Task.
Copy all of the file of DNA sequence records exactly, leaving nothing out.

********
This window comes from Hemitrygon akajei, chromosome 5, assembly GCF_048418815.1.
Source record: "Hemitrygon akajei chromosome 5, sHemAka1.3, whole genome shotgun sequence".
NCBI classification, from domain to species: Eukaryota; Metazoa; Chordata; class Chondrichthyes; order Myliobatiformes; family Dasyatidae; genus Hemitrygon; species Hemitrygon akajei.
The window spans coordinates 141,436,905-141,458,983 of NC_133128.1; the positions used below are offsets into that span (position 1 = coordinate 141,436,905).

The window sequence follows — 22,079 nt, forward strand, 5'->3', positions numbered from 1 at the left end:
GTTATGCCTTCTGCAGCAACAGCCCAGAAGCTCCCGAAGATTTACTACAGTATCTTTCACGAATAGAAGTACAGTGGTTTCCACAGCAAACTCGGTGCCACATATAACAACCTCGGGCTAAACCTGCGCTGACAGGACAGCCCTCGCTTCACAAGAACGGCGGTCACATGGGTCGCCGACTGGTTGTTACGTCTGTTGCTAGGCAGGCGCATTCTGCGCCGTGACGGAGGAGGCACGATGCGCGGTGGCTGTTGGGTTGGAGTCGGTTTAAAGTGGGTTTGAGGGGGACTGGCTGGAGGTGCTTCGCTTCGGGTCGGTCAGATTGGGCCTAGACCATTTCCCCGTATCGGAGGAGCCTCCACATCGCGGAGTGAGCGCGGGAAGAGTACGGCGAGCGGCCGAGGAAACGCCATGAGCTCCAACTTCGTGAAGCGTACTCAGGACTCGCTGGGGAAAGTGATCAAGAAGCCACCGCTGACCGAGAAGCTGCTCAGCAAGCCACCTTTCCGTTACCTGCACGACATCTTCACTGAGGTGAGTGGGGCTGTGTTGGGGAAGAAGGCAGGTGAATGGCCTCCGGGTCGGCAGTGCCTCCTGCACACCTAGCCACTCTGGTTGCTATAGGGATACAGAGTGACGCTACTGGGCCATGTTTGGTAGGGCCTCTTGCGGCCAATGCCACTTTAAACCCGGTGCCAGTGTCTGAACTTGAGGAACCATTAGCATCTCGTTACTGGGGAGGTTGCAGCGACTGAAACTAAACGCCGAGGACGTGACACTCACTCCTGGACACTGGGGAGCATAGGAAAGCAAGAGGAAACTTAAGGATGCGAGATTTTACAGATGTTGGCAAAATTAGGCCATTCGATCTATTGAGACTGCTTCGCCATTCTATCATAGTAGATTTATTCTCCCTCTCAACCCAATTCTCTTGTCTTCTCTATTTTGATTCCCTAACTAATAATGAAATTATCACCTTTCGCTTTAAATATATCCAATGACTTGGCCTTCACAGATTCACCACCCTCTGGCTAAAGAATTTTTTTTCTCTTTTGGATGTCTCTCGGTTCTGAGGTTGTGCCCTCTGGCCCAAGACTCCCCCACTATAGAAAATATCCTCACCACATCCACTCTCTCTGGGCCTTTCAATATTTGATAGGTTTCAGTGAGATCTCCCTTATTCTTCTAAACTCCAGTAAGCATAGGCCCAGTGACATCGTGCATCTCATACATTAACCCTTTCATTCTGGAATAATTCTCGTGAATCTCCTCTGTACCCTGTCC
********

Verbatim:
This window comes from Hemitrygon akajei, chromosome 5, assembly GCF_048418815.1.
Source record: "Hemitrygon akajei chromosome 5, sHemAka1.3, whole genome shotgun sequence".
NCBI classification, from domain to species: Eukaryota; Metazoa; Chordata; class Chondrichthyes; order Myliobatiformes; family Dasyatidae; genus Hemitrygon; species Hemitrygon akajei.
The window spans coordinates 141,436,905-141,458,983 of NC_133128.1; the positions used below are offsets into that span (position 1 = coordinate 141,436,905).

The window sequence follows — 22,079 nt, forward strand, 5'->3', positions numbered from 1 at the left end:
GTTATGCCTTCTGCAGCAACAGCCCAGAAGCTCCCGAAGATTTACTACAGTATCTTTCACGAATAGAAGTACAGTGGTTTCCACAGCAAACTCGGTGCCACATATAACAACCTCGGGCTAAACCTGCGCTGACAGGACAGCCCTCGCTTCACAAGAACGGCGGTCACATGGGTCGCCGACTGGTTGTTACGTCTGTTGCTAGGCAGGCGCATTCTGCGCCGTGACGGAGGAGGCACGATGCGCGGTGGCTGTTGGGTTGGAGTCGGTTTAAAGTGGGTTTGAGGGGGACTGGCTGGAGGTGCTTCGCTTCGGGTCGGTCAGATTGGGCCTAGACCATTTCCCCGTATCGGAGGAGCCTCCACATCGCGGAGTGAGCGCGGGAAGAGTACGGCGAGCGGCCGAGGAAACGCCATGAGCTCCAACTTCGTGAAGCGTACTCAGGACTCGCTGGGGAAAGTGATCAAGAAGCCACCGCTGACCGAGAAGCTGCTCAGCAAGCCACCTTTCCGTTACCTGCACGACATCTTCACTGAGGTGAGTGGGGCTGTGTTGGGGAAGAAGGCAGGTGAATGGCCTCCGGGTCGGCAGTGCCTCCTGCACACCTAGCCACTCTGGTTGCTATAGGGATACAGAGTGACGCTACTGGGCCATGTTTGGTAGGGCCTCTTGCGGCCAATGCCACTTTAAACCCGGTGCCAGTGTCTGAACTTGAGGAACCATTAGCATCTCGTTACTGGGGAGGTTGCAGCGACTGAAACTAAACGCCGAGGACGTGACACTCACTCCTGGACACTGGGGAGCATAGGAAAGCAAGAGGAAACTTAAGGATGCGAGATTTTACAGATGTTGGCAAAATTAGGCCATTCGATCTATTGAGACTGCTTCGCCATTCTATCATAGTAGATTTATTCTCCCTCTCAACCCAATTCTCTTGTCTTCTCTATTTTGATTCCCTAACTAATAATGAAATTATCACCTTTCGCTTTAAATATATCCAATGACTTGGCCTTCACAGATTCACCACCCTCTGGCTAAAGAATTTTTTTTCTCTTTTGGATGTCTCTCGGTTCTGAGGTTGTGCCCTCTGGCCCAAGACTCCCCCACTATAGAAAATATCCTCACCACATCCACTCTCTCTGGGCCTTTCAATATTTGATAGGTTTCAGTGAGATCTCCCTTATTCTTCTAAACTCCAGTAAGCATAGGCCCAGTGACATCGTGCATCTCATACATTAACCCTTTCATTCTGGAATAATTCTCGTGAATCTCCTCTGTACCCTGTCC